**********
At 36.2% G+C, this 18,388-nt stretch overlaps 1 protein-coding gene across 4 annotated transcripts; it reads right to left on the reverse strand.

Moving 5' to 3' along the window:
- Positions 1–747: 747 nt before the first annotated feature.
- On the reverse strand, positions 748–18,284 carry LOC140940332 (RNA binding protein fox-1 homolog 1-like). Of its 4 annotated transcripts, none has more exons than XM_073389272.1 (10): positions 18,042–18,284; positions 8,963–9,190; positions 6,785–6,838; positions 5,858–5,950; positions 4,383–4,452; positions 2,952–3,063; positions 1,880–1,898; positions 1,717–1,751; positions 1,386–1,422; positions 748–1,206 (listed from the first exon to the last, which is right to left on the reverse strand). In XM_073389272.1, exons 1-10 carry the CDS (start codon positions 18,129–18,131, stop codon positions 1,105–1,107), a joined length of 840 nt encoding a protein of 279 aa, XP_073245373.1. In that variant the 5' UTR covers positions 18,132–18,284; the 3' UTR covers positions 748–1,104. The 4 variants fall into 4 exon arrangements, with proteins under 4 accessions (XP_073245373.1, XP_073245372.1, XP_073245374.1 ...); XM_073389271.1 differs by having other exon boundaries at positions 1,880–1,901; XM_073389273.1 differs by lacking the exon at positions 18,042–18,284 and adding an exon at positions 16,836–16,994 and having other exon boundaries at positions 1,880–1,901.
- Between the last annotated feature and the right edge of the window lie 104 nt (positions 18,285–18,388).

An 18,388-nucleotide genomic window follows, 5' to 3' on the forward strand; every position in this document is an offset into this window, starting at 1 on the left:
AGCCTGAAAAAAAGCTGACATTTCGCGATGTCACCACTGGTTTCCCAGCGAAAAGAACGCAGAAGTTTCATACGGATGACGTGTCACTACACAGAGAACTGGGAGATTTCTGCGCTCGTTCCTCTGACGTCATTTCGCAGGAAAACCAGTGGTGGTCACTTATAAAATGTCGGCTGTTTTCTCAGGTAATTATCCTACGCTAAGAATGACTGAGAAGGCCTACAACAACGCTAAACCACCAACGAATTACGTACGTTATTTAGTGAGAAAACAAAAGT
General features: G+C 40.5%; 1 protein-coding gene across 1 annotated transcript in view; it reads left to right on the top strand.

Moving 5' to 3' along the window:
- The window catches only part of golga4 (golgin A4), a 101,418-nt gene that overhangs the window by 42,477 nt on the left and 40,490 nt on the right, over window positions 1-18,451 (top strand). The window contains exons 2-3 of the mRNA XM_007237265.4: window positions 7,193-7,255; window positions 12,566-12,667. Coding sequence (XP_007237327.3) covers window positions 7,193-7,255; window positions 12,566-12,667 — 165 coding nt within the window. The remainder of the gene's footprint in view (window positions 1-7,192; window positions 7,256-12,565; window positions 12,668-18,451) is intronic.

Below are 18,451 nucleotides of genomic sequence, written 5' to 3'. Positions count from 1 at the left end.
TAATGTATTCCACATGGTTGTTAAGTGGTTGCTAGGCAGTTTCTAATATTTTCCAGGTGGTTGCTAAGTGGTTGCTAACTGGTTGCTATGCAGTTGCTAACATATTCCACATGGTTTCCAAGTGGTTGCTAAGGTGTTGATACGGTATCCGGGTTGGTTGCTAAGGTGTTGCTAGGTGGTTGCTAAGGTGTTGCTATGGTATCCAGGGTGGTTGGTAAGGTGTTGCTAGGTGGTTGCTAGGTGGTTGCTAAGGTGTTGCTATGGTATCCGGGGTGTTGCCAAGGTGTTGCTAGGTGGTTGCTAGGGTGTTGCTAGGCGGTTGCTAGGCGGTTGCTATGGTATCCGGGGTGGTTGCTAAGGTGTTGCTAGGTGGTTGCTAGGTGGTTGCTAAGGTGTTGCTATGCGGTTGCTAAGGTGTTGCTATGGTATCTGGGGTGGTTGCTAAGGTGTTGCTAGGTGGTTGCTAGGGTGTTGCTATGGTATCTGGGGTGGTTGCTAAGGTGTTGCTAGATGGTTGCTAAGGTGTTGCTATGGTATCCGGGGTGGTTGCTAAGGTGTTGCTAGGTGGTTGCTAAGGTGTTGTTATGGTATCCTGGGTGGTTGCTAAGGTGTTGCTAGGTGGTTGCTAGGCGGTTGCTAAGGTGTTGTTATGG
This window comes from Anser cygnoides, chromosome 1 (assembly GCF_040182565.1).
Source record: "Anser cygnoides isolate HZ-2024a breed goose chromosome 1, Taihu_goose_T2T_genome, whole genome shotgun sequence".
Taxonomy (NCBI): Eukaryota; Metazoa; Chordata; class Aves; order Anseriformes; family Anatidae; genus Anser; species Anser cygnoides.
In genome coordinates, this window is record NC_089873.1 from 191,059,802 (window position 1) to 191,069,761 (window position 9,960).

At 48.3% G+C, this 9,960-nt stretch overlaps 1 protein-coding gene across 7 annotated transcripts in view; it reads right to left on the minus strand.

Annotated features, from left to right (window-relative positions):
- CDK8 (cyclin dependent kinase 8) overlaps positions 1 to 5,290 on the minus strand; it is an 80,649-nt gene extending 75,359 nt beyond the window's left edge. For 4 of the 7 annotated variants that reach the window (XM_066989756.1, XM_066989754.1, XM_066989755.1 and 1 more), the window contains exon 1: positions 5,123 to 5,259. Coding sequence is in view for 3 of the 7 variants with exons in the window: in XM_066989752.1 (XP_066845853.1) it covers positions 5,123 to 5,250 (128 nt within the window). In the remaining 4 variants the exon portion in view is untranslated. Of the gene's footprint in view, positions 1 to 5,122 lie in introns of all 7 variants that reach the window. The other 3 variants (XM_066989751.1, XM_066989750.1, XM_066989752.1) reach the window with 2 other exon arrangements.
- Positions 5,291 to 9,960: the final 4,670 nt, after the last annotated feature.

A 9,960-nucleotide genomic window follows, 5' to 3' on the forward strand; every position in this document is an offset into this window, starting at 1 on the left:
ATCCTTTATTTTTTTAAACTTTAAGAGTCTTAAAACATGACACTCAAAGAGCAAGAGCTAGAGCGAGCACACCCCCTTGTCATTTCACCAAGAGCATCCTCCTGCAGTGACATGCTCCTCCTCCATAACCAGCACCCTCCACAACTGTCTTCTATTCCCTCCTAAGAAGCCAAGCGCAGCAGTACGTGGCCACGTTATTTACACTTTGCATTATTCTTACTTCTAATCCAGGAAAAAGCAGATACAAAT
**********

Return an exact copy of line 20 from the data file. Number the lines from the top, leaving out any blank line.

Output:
- Positions 5,291 to 9,960: the final 4,670 nt, after the last annotated feature.